Alumni Profile: John Riordan

Name: John Riordan

Program Completed: MA in REECAS, 2003

Works as: USAID Development Advisor to U.S. Special Operations Command (Tampa, Florida); formerly Country Director, USAID Uzbekistan Program (Tashkent) 2014-2017, and Country Director, USAID Belarus Program (Minsk) 2009-2013

John Riordan presented with certificate from Latvian diplomat.
John Riordan (left) receiving a certificate of commendation from Latvian Foreign Ministry State Secretary Andrejs Pildegovičs. (Photo courtesy of John Riordan)

Tell us a little about your current position.

Currently, I am assigned to U.S. Special Operations Command as a USAID development advisor. Here I help support the “3D” concept, which is defense, diplomacy, and development all working in tandem to achieve United States Government strategic objectives across the globe. It’s only in the last handful of years that the U.S. government is formulating this idea, and now we are starting to see USAID people placed at the combatant commands. To that end, following an assignment to USAID/Iraq in 2006, I was selected as the first U.S. Foreign Service Officer to attend the Army’s Advanced Military Studies Program (AMSP) at the Command and General Staff College at Ft. Leavenworth. I received a Master’s Degree in Military Arts and Sciences and learned the value of understanding the military decision making process in pursuit of “whole of government” solutions to complex, adaptive problem sets. While many across the USG see the value in this approach, the employment of the concept is a work in progress. In any case, this is really a fascinating way to put my hybrid civ-mil skillset to use.

Can you elaborate on how development and defense are related?

In the field, wherever it may be, you find that government agencies are looking at things more holistically now. Instead of the previous compartmentalized approach where everyone did their own thing, they are trying to make sure there is a more complete understanding of what is happening in stability and fragility operations, for example. No one agency can do everything, and I think they want to have more of a complimentary process that requires people to be embedded in each other’s organizations to understand planning processes and things like that.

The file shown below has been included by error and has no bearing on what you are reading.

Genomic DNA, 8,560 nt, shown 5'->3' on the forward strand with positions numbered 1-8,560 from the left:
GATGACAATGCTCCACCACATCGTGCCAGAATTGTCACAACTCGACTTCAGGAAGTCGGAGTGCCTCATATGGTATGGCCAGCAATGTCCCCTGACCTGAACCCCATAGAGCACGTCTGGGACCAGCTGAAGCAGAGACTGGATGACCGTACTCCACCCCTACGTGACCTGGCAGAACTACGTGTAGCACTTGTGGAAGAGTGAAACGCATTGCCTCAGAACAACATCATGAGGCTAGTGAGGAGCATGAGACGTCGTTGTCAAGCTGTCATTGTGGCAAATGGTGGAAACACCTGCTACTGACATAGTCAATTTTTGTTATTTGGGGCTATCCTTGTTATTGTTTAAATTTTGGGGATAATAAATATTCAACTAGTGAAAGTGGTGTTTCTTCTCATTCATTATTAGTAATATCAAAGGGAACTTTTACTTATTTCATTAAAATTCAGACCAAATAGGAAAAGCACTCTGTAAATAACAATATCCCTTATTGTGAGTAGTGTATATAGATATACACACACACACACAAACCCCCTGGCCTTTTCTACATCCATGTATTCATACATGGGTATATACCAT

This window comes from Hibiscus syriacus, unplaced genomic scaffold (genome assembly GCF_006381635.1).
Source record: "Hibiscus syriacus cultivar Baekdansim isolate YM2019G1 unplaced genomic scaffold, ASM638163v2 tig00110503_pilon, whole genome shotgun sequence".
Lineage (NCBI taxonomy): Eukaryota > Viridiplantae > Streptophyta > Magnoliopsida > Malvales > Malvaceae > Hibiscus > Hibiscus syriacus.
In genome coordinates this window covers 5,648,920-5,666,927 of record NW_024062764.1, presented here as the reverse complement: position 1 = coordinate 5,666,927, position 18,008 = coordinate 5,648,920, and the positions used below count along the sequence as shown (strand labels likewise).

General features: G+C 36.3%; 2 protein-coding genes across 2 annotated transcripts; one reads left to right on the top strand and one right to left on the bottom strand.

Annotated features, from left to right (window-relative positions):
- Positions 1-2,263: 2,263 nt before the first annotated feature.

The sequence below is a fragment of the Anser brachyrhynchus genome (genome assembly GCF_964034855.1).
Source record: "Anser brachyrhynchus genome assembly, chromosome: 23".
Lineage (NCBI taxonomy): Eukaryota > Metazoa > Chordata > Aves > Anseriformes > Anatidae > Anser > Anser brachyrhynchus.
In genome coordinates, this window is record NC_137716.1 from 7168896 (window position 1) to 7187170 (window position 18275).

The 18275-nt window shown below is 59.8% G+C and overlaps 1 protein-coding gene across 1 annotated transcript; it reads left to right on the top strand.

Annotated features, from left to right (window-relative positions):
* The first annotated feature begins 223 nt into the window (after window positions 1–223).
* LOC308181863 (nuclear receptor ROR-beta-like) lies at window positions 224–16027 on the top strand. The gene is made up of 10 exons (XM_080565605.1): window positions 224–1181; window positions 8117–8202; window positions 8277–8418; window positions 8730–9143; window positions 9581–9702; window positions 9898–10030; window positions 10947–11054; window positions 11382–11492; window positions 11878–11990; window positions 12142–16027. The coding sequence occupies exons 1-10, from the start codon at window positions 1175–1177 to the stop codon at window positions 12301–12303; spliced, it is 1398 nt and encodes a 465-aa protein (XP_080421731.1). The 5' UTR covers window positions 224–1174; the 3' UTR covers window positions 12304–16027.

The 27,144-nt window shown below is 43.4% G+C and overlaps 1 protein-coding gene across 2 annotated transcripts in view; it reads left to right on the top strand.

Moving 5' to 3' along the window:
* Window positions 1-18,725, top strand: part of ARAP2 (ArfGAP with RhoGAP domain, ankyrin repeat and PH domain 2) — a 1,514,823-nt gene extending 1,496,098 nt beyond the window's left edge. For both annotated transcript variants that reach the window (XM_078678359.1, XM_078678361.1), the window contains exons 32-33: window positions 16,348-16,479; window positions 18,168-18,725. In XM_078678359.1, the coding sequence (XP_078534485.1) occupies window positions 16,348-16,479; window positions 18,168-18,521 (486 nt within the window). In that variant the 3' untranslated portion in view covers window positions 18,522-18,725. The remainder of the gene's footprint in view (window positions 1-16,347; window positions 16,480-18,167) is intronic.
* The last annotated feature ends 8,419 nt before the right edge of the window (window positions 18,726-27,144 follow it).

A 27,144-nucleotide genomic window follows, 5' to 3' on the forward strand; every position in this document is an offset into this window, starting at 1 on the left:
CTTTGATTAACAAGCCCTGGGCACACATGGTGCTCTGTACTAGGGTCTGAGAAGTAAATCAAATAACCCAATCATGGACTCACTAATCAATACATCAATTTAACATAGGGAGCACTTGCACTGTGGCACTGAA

So that is the intent. This helps bridge the gap between the civilization and military spheres to get a better appreciation for what’s happening.

Where were you before completing the REECAS program?

Before starting my MA I was in the Peace Corps. I spent a couple years on the Kyrgyz side of the Ferghana Valley, down in the heart of it. While there, I was picking up on some of these challenging issues surrounding identity and nationality, and that would actually help shape my experience at UW-Madison.

A few years later, I returned to the region (this time, the Uzbek side) as a Fulbright Scholar. I was teaching current events at Ferghana State University, doing archival work, and interviewing World War II veterans who fought in Leningrad, Stalingrad, and across the whole front. I was supposedly the first American allowed in the Ferghana city archives, and none have been given access since. I know that for a fact, because I followed up a few years ago when I was living there as the country director for USAID!

Who were your favorite professors at UW-Madison?

So the ideas that I explored in the Peace Corps came to fruition in my Fulbright experience, and I was lucky to continue that conversation with Bob Kaiser, Uli Schamiloglu and, especially, Mark Beissinger in political science. I owe a great deal to CREECA for the support and encouragement from the staff at the time. The program definitely opened multiple doors in the education sphere, and also professionally. It was a really positive experience.

What do you like best about your career?

Every day is a new challenge. Wherever I am—be it Belarus, Uzbekistan, Romania, Iraq, etc.—I’m using the full toolset I developed during my education. That helped strengthen my analytical abilities for immediate use in a concrete and beneficial way for the populations that we work with. That to me is fulfilling, so the job is thoroughly engrossing and rewarding. I remember seeing the USAID people working when I was on the Fulbright or in the Peace Corps, and I thought I could do that, too.

And of course, I love being abroad and working within new cultures. That experience paired with doing something positive is what attracted me to USAID.

John Riordan will be giving the final CREECA lecture of the spring 2019 semester on May 2, 2019 at 4:00 pm in 206 Ingraham Hall.